In 2003 and 2004, when Donald Coxe, BMO Global Strategist and writer of the Basic Point publications, first started describing what was occurring in China, he explained the process in terms of the theories of an well-known urbanist but mostly unknown economist, Jane Jacobs. In particular, in the September 2004 issue of Basic Points he wrote:
China’s macro strategy of encouraging Foreign Direct Investment in building factories based on foreign technology, brand names and global distribution, meant that it became the workshop to the world. Because the Chinese are so skilled at imitating (or just plain stealing) foreign manufacturing techniques and designs, China has been able to continuously diversify its product lines – not just for export, but for import substitution.
This latter fact, according to Jane Jacobs, is the crucial component in national economic development. Her seminal book, Cities and the Wealth of Nations, showed that emerging economies driven overwhelmingly by export growth usually failed, whereas economies that combined export growth with successful import replacement succeeded. Argentina is a perfect example of an inefficient, export reliant economy that sank lower and lower in the global rankings each decade; Korea, a splendid import replacer, progressed from having per capita GDP that was roughly one-fifth of Argentina in 1960 to comparability with Canada today.
Before and since, Donald Coxe has referred to Jane Jacobs in his conference calls and Basic Points publications as being fundamental to understanding what is happening in China and India. In The Economy of Cities and Cities and the Wealth of Nations, Jacobs lays out the process by which cities develop. It is this process that is now being played out on a grander scale then it ever has before in history.
I have read Jacobs' books to the point where their covers have worn off; I am now on my second copy of The Economy of Cities. In this latest blog post, I will try to explain her basic theories, and why those theories help me sleep well at night even as the stock market tumbles and turns. While there are many books that contribute to my thesis of what is occurring in China, India and elsewhere in the developing world, these books describes the dynamic that is taking place better then any others.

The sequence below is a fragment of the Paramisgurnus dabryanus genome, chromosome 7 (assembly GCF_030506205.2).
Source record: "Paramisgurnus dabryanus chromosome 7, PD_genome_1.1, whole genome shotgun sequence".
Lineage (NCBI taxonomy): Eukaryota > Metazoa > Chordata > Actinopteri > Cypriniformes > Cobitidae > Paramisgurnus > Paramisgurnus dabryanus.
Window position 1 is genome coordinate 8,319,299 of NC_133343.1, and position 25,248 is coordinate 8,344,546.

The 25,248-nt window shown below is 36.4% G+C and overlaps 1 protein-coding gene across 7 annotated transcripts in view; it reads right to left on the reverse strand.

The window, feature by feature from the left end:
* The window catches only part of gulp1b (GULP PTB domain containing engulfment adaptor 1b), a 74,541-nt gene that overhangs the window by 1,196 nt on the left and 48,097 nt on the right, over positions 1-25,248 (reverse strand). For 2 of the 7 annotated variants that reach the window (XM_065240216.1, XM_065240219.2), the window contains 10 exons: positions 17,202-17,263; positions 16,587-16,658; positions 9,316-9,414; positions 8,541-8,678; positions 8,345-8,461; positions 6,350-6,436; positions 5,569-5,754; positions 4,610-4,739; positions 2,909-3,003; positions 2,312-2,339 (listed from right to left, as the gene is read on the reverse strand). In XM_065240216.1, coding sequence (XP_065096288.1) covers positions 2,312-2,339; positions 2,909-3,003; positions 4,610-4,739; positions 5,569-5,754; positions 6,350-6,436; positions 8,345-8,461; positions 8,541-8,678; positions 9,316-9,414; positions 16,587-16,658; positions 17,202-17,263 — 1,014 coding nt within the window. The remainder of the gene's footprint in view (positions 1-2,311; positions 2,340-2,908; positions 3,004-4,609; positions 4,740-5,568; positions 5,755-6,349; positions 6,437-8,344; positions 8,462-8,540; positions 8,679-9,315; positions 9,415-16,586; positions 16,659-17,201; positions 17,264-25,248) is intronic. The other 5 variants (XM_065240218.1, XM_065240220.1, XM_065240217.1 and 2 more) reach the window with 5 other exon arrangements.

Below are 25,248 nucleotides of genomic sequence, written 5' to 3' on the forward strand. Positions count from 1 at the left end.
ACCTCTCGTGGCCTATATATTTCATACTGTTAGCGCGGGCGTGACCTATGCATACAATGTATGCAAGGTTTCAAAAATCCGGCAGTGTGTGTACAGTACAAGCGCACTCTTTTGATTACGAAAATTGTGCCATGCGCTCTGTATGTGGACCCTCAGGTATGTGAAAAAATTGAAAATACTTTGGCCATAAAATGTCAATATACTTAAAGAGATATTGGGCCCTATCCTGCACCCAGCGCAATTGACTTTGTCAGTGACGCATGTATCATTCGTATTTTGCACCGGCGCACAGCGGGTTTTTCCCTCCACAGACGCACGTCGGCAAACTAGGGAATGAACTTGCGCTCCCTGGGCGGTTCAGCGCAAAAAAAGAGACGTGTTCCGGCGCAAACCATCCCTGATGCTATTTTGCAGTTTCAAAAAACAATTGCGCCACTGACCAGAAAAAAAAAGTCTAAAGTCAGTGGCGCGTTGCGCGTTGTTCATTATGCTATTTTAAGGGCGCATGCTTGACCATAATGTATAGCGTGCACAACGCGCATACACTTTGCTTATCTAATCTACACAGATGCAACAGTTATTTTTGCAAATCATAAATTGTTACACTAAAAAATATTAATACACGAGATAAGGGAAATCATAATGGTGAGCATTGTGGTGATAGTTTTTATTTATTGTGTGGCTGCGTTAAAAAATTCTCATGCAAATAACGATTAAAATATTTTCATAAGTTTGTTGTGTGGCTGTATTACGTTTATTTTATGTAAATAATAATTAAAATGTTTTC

Jacob’s Ladder of Growth
It is difficult to do justice to these books in the nutshell of a blog post. But if I were put on the spot, I would do so by stating the basic principles of economic growth put forth in these books:
- One of the great mistakes of economic theory has been its assumption that the nation is the salient entity for describing how an economy works. Jacobs argues that this is not the case. She argues that it is the city, not the nation, which is the essential building block of an economy. To understand the dynamic by which economic growth occurs, you have to look to the individual cities that it takes place in.
- The assertion that cities are the cells of economic growth has consequences. The first consequence is that the formal meaning of exports and imports is lost. To a city, international trade is no different then inter-city national trade. While balance of trade between nations still matters because it effects the value of currency and is still a part of the overall trade to and from a city, what really matters for a city are its overall imports and exports, regardless of whether they are coming from within the national boundaries or not.
- Once your attention is focused on the city, you can begin to investigate how cities grow. Cities are settlements where new work is continuously added to old work. It is a simple proposition, but it is often overlooked. We are describing a process by which new activities are created from those that already exist. There is no such thing as the spontaneous generation of work (a further investigation of this can go far to explaining why so often transplants fail to generate further growth and why company towns remain company towns, but I’ll leave that for another time). This process of adding new work from existing work has an important consequence. It is a positive feedback loop where a greater diversity of existing work leads to a greater potential for new work that can be added. Jacobs explained that “new work multiplies and diversifies a city’s divisions of labour. And this greater diversity of labour (and by labour we mean all of worker skills, productive capacities, and capital available) sets a foundation for more new work to be added and for more innovations to be incubated.” The process feeds on itself.
- The great engine of growth in cities is import replacement. This is not the government mandated import replacement of the 1970s. What Jacobs describes is a capitalist process that naturally evolves because it is the most economical thing to do. The replacement of imports is simply the process by which a good that has been previously purchased outside of a city is now developed within the city.